Seminars

  • Founded
    2015
  • Seminar Number
    777

This seminar seeks to bring together scholars in the fields and subfields that have been touched by a growing interest in the emotional or affective experience, whether understood as embodied or incorporeal, emotional or impersonal, quantifiable or escaping measurement. This inter/multidisciplinary seminar on affect will incorporate a wide range of approaches and topics across disciplines and periods. We aim to provide a forum for a discussion of affect in the arts, sciences, history, psychology, philosophy, ecology, queer/feminist studies and social theory, among others, as well as a means to historicize how affect and emotion have served in religious, social, and political contexts in different periods and locales, from Antiquity to contemporary life. We feel that fostering interdisciplinary exchange on the question of affect is vital for understanding the many valences of affect studies’ vocabulary and concerns.


Co-Chairs
Professor Patricia Dailey
pdailey@columbia.edu

Professor Thomas Dodman
td2551@columbia.edu

Professor Lauren Mancia
laurenmancia@brooklyn.cuny.edu

Rapporteur
Alec Joyner
alj2140@columbia.edu


All seminars will meet over Zoom for the 2020-2021 academic year. Meeting links provided upon RSVP. Meeting dates and times are subject to change. 

Meeting Schedule

02/22/2021 Online Meeting
5:00 PM
Collective Emotions
Piroska Nagy, Université du Québec à Montréal (Canada)
Abstract

Abstract

The history of emotions, which emerged as an autonomous field of historical study between the 1980s and the millennium, surprisingly has somewhat forgotten to think about – more than to study – collective emotions in the past twenty years. This fact obliges historians both to understand the manifold reasons for this oblivion and to rectify it. While some reasons for this oversight are linked to the scientific context or to a discomfort with the concept, which will be discussed in the first part of this lecture, others are linked to the difficulties of delineating what collective emotions are or represent in historical sources and how to study them. After having presented these problems, I shall propose a few avenues, illustrated by medieval examples.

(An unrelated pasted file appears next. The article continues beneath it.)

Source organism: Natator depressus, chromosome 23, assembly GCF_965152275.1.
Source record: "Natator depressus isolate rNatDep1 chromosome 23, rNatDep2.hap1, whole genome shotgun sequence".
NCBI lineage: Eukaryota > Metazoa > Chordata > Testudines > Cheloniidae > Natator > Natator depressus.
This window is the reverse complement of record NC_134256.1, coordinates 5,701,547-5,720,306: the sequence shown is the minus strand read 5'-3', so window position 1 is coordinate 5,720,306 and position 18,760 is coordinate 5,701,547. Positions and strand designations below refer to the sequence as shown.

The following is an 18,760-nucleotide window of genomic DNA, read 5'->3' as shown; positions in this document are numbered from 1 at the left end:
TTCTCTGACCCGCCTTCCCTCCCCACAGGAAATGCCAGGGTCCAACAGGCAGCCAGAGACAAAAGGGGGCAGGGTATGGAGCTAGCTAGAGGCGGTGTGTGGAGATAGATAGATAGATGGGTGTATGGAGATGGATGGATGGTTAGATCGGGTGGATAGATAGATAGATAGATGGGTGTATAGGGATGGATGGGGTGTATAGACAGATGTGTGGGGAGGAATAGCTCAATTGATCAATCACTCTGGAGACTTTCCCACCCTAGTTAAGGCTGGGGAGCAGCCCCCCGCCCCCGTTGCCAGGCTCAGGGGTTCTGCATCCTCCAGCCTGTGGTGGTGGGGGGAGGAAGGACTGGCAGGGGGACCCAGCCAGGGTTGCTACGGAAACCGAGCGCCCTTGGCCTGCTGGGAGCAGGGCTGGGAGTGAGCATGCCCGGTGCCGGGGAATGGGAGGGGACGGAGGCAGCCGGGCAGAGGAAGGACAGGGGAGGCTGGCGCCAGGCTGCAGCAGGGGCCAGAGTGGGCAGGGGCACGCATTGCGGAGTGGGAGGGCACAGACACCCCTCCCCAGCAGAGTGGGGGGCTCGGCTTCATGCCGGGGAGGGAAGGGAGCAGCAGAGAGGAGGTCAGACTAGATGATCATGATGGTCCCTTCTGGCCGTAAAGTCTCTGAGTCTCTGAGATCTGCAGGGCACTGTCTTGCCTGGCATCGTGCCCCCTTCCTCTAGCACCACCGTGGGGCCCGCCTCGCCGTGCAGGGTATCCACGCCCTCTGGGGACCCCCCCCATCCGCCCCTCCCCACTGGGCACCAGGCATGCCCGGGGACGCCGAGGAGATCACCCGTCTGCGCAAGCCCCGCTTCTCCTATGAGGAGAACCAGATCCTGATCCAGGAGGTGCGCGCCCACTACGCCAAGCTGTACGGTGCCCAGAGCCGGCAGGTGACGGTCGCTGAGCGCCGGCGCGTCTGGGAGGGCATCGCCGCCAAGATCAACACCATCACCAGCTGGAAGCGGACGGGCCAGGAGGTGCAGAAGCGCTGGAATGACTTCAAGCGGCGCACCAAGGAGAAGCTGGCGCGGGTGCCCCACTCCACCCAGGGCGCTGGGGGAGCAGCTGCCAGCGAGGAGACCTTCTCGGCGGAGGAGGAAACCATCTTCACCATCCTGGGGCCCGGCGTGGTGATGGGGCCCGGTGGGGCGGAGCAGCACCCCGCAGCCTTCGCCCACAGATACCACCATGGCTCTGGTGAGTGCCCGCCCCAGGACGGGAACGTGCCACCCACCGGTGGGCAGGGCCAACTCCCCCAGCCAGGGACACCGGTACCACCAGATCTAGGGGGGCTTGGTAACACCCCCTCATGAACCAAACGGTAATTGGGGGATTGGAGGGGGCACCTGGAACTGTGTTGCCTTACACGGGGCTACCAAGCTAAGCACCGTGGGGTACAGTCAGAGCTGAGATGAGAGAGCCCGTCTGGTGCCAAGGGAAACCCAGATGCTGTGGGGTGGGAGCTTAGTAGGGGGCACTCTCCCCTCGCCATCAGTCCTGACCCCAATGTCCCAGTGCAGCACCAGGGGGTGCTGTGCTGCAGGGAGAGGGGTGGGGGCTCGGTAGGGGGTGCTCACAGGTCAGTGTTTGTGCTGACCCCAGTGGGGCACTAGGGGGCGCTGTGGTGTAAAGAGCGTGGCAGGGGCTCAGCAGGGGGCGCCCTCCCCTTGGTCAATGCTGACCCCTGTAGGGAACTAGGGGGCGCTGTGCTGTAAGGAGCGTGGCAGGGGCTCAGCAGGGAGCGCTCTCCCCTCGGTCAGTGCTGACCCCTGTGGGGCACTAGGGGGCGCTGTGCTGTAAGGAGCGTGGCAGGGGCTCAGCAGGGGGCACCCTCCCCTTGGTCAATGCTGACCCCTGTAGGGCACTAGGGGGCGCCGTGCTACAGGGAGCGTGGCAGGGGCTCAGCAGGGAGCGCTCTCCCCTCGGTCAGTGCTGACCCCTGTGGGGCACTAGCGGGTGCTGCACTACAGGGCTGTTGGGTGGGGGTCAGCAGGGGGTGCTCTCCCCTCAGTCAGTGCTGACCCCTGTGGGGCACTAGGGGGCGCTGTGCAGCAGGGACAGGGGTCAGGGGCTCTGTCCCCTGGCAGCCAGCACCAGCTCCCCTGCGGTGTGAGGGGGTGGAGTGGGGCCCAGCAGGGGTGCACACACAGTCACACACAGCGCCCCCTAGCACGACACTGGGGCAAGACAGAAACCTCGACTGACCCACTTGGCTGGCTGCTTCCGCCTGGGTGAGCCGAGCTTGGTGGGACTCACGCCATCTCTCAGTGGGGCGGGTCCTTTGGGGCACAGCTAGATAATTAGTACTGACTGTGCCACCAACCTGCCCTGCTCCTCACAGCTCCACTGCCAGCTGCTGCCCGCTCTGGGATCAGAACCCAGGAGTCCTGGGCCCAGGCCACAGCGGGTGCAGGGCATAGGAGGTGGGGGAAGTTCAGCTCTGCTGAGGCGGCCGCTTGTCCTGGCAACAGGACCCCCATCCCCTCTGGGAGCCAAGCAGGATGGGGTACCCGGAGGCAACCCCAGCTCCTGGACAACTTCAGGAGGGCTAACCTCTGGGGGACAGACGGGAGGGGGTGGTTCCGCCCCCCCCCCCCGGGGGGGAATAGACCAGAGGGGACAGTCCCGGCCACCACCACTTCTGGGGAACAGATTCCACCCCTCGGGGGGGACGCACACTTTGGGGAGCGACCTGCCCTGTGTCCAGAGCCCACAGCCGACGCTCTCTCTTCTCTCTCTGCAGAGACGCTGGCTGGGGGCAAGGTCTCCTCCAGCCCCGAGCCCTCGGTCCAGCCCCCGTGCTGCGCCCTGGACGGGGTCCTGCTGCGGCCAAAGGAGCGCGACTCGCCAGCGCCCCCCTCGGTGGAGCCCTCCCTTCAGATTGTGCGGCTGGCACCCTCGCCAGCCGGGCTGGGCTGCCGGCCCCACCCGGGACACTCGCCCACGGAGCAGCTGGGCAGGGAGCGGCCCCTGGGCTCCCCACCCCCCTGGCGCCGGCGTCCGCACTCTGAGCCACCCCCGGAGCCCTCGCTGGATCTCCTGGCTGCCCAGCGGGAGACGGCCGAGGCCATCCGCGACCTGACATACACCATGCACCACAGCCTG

03/12/2021 Online Meeting
11:00 AM
On Emotion and Oral History
Philip Napoli, Brooklyn College, CUNY

Liz Strong, Columbia University
Abstract

Abstract

How do oral historians grapple with and interpret emotional encounters in their work? Strong will present her research, for a forthcoming article in the Oral History Review, on how to adapt to the emotional and psychological distress oral historians may feel as a result of their work. With few tools available in oral history literature, Strong documented the experiences and advice of colleagues in order to compile recommendations for the field. Napoli, who has been collecting oral histories from (and with) US military veterans for over 20 years, will attempt to come to grips with the wide range of emotional content he has encountered in that setting. First, he will discuss encountering emotional content in the interview moment itself, and how this presents intersubjective complexities (What do we do if an interviewee cries? How do we behave in the face of stories of trauma presented in an interview?). Then, he will discuss the process of interpreting and using the collected material (What tools can we use in order to first make sense of the emotional content collected in the field, and how do we contextualize and historicize what we learn?). In conversation with Strong and Napoli, the seminar participants will discuss how the methods of encountering and interpreting emotion used by oral historians inform, problematize, and contrast with the methods that other historians of emotion or affect theorists might use.